Faculty Faculty Notes

Prof. Alafair Burke Discusses Obstacles to Gun-Violence Research on CNN.com

Alafair S. Burke, Professor of Law and Hofstra Research Fellow

Any town could be Roseburg
By Alafair Burke
Oct. 5, 2015


… According to the crowd-sourced site Mass Shooting Tracker — the fact that there is even something called Mass Shooting Tracker speaks for itself — there have been 994 mass shootings, defined as four or more people shot in one incident, in 1,004 days.

As President Barack Obama observed, “Somehow this has become routine. The reporting is routine. My response here at this podium ends up being routine. The conversation in the aftermath of it. We’ve become numb to this.”

But not all of us are numb. Many are outraged and desperate for change. Some believe gun control is the obvious answer. Others blame factors such as deficiencies in the mental health care system, violent video games and social isolation aided by the Internet. Reasonable minds, unassisted by empirical research, might differ in their intuitions.

And that’s why we don’t rely solely on seat-of-the-pants intuition in crafting public policy. What can we do as a nation to prevent and reduce the violence? We could start by asking the best and brightest minds from every potentially relevant field to study the unfortunate wealth of data we now possess about mass shootings and then propose evidence-driven solutions.

Here’s the obstacle to that common-sense first step: As the death toll mounts, Congress still refuses to amend the 1996 ban against gun-control advocacy by the Centers for Disease Control and Prevention to permit it to research the underlying causes of gun violence. Yes, you read that correctly. The CDC — the leading public health institute for the most advanced country in the world — is not allowed to study the causes of a public health crisis that appears only to be increasing in frequency and gravity.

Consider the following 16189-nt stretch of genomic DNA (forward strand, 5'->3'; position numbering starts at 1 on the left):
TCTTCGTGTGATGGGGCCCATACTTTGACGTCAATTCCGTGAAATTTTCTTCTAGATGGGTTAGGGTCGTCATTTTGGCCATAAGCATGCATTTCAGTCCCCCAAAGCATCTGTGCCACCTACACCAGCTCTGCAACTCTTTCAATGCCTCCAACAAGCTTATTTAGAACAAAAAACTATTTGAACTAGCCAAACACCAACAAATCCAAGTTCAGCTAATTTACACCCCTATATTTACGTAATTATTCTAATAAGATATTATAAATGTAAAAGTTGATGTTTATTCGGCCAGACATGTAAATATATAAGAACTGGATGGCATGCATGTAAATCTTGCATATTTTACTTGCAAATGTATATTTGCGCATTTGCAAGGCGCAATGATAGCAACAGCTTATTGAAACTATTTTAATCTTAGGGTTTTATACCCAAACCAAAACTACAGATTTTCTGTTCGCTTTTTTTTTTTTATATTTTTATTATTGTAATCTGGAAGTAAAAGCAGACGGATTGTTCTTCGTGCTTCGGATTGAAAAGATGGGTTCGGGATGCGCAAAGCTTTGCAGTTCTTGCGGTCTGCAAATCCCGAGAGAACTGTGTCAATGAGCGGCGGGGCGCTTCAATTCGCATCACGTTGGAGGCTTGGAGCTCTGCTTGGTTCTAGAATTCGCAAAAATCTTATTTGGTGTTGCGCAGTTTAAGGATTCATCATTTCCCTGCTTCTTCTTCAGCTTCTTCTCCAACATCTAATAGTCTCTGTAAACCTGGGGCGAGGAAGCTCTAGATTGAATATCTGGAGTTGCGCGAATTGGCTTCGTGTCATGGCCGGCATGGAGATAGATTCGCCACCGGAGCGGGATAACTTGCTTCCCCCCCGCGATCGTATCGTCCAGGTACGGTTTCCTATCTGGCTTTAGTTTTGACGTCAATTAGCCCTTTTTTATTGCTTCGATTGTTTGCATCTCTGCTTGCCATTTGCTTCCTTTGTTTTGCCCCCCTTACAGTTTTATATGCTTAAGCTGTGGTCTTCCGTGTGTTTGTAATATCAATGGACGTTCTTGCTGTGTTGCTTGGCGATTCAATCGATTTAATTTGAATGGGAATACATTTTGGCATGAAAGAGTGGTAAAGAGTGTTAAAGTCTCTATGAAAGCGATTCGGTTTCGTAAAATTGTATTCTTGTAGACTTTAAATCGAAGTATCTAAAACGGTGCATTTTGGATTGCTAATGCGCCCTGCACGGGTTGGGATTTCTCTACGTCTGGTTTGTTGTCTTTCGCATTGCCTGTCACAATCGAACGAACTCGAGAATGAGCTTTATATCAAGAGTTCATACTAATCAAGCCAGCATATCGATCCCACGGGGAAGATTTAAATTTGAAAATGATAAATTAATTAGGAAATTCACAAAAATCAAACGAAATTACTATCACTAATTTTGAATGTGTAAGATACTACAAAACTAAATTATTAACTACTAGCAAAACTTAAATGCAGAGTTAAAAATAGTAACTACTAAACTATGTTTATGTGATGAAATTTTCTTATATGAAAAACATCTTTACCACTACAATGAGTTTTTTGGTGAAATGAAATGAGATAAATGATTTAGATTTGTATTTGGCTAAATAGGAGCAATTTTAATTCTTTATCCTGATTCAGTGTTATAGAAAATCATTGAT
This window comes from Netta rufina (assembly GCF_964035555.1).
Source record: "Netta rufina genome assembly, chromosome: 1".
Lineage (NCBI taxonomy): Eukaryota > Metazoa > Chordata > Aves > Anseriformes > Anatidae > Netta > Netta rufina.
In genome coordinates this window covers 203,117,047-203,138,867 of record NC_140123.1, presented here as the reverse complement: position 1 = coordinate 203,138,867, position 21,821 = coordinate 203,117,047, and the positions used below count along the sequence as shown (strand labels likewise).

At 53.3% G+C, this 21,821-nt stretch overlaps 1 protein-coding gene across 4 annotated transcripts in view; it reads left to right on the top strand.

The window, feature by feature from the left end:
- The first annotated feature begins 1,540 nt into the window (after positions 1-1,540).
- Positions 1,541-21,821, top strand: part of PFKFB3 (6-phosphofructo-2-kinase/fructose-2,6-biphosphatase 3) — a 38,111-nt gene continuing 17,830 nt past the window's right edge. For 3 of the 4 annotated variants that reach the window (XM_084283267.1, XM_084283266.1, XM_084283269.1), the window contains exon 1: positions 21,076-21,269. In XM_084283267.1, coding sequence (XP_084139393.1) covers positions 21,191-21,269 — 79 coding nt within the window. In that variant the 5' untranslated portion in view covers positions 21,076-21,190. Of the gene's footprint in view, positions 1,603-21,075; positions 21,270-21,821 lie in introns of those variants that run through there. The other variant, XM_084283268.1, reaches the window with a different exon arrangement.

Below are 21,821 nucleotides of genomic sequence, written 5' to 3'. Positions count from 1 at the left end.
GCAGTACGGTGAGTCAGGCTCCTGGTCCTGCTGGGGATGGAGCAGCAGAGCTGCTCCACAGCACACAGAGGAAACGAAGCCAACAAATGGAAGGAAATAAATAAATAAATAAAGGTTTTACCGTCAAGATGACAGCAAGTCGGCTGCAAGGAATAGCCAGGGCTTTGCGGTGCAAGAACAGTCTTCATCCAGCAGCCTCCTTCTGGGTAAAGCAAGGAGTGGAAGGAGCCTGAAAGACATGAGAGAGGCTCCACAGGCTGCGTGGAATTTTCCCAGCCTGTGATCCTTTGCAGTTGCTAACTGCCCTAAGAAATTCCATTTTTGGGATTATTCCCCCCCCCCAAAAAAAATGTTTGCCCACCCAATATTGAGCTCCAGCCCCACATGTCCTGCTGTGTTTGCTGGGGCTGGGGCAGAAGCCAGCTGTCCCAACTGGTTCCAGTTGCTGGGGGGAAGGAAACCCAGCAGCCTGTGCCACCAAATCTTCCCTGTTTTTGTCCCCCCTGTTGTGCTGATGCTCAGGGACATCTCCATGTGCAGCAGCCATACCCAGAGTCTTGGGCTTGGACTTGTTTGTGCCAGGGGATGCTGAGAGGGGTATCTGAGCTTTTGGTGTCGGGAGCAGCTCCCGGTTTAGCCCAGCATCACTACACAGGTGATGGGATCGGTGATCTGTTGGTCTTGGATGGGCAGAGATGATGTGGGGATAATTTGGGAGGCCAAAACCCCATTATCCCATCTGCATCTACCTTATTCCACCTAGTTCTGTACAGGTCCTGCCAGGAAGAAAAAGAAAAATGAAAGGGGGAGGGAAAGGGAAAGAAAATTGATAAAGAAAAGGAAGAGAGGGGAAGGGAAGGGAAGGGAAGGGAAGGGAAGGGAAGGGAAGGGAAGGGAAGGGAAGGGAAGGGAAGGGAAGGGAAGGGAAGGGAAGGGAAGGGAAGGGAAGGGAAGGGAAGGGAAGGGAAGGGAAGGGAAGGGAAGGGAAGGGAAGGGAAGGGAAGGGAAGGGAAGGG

House Speaker John Boehner defended the ban by saying “a gun is not a disease.” But as a contributor to Forbes recently noted, the CDC has studied other environmental influences on health, such as tobacco, other drugs and ventilation systems. And if the problem is that the CDC is the wrong group of experts to study the problem, then find the group that’s a better fit. But instead, a small but powerful contingent of extremists has decided not to make any effort to understand the causes of gun violence because the recommended solution might involve changes to the ways we buy, sell, transfer or handle guns.

Just as the government was able to study the causes of motor vehicle fatalities and to reduce them with interventions such as seat belts, child safety seats and air bags, government should engage in serious, nonpartisan, data-driven research regarding all factors that may influence gun violence. But instead, obstructionists in Washington refuse to lift the research ban because they fear the possible results.

As long as we treat mass shootings as an unpreventable, inevitable part of contemporary American life, any day could be October 1, 2015, and any town could be Roseburg.

Read the full article.